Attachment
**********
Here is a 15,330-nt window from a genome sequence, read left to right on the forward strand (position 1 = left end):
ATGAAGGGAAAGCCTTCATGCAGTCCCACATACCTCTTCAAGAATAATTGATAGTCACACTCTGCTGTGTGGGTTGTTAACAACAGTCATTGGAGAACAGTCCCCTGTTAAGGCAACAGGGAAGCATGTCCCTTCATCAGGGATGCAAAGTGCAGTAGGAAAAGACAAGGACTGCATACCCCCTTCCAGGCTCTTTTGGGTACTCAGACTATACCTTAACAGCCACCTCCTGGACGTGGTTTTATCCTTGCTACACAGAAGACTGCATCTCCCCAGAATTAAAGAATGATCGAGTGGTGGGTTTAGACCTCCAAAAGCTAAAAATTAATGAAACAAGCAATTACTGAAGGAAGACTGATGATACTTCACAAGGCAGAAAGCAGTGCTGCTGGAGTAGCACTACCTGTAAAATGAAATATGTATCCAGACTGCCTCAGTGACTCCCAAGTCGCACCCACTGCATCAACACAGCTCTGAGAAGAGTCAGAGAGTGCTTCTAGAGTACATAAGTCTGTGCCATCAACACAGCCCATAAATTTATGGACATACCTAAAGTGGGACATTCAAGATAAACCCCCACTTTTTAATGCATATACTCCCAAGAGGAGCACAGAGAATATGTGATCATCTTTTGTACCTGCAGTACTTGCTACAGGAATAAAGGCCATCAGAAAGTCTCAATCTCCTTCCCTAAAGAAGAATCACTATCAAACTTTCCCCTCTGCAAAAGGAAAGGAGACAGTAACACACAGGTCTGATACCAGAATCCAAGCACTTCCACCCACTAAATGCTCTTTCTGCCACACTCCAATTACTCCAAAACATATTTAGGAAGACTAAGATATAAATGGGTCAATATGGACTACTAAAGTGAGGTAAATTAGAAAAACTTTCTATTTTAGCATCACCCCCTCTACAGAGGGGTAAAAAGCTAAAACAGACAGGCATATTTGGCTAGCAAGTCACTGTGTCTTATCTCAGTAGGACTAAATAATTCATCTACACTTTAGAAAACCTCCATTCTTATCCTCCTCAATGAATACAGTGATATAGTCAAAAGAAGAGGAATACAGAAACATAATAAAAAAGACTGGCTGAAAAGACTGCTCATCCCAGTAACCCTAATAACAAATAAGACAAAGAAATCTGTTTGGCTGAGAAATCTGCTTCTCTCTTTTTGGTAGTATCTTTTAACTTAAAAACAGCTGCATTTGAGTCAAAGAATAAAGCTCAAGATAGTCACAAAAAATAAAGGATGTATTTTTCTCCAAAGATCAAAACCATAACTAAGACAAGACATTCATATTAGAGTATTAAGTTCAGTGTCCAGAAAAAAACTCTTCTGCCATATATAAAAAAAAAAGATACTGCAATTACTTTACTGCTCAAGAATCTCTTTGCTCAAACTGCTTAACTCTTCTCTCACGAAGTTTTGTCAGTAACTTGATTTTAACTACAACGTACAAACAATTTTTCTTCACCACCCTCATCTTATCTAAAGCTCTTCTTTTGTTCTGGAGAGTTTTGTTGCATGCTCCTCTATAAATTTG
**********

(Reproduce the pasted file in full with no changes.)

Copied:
Here is a 15,330-nt window from a genome sequence, read left to right on the forward strand (position 1 = left end):
ATGAAGGGAAAGCCTTCATGCAGTCCCACATACCTCTTCAAGAATAATTGATAGTCACACTCTGCTGTGTGGGTTGTTAACAACAGTCATTGGAGAACAGTCCCCTGTTAAGGCAACAGGGAAGCATGTCCCTTCATCAGGGATGCAAAGTGCAGTAGGAAAAGACAAGGACTGCATACCCCCTTCCAGGCTCTTTTGGGTACTCAGACTATACCTTAACAGCCACCTCCTGGACGTGGTTTTATCCTTGCTACACAGAAGACTGCATCTCCCCAGAATTAAAGAATGATCGAGTGGTGGGTTTAGACCTCCAAAAGCTAAAAATTAATGAAACAAGCAATTACTGAAGGAAGACTGATGATACTTCACAAGGCAGAAAGCAGTGCTGCTGGAGTAGCACTACCTGTAAAATGAAATATGTATCCAGACTGCCTCAGTGACTCCCAAGTCGCACCCACTGCATCAACACAGCTCTGAGAAGAGTCAGAGAGTGCTTCTAGAGTACATAAGTCTGTGCCATCAACACAGCCCATAAATTTATGGACATACCTAAAGTGGGACATTCAAGATAAACCCCCACTTTTTAATGCATATACTCCCAAGAGGAGCACAGAGAATATGTGATCATCTTTTGTACCTGCAGTACTTGCTACAGGAATAAAGGCCATCAGAAAGTCTCAATCTCCTTCCCTAAAGAAGAATCACTATCAAACTTTCCCCTCTGCAAAAGGAAAGGAGACAGTAACACACAGGTCTGATACCAGAATCCAAGCACTTCCACCCACTAAATGCTCTTTCTGCCACACTCCAATTACTCCAAAACATATTTAGGAAGACTAAGATATAAATGGGTCAATATGGACTACTAAAGTGAGGTAAATTAGAAAAACTTTCTATTTTAGCATCACCCCCTCTACAGAGGGGTAAAAAGCTAAAACAGACAGGCATATTTGGCTAGCAAGTCACTGTGTCTTATCTCAGTAGGACTAAATAATTCATCTACACTTTAGAAAACCTCCATTCTTATCCTCCTCAATGAATACAGTGATATAGTCAAAAGAAGAGGAATACAGAAACATAATAAAAAAGACTGGCTGAAAAGACTGCTCATCCCAGTAACCCTAATAACAAATAAGACAAAGAAATCTGTTTGGCTGAGAAATCTGCTTCTCTCTTTTTGGTAGTATCTTTTAACTTAAAAACAGCTGCATTTGAGTCAAAGAATAAAGCTCAAGATAGTCACAAAAAATAAAGGATGTATTTTTCTCCAAAGATCAAAACCATAACTAAGACAAGACATTCATATTAGAGTATTAAGTTCAGTGTCCAGAAAAAAACTCTTCTGCCATATATAAAAAAAAAAGATACTGCAATTACTTTACTGCTCAAGAATCTCTTTGCTCAAACTGCTTAACTCTTCTCTCACGAAGTTTTGTCAGTAACTTGATTTTAACTACAACGTACAAACAATTTTTCTTCACCACCCTCATCTTATCTAAAGCTCTTCTTTTGTTCTGGAGAGTTTTGTTGCATGCTCCTCTATAAATTTG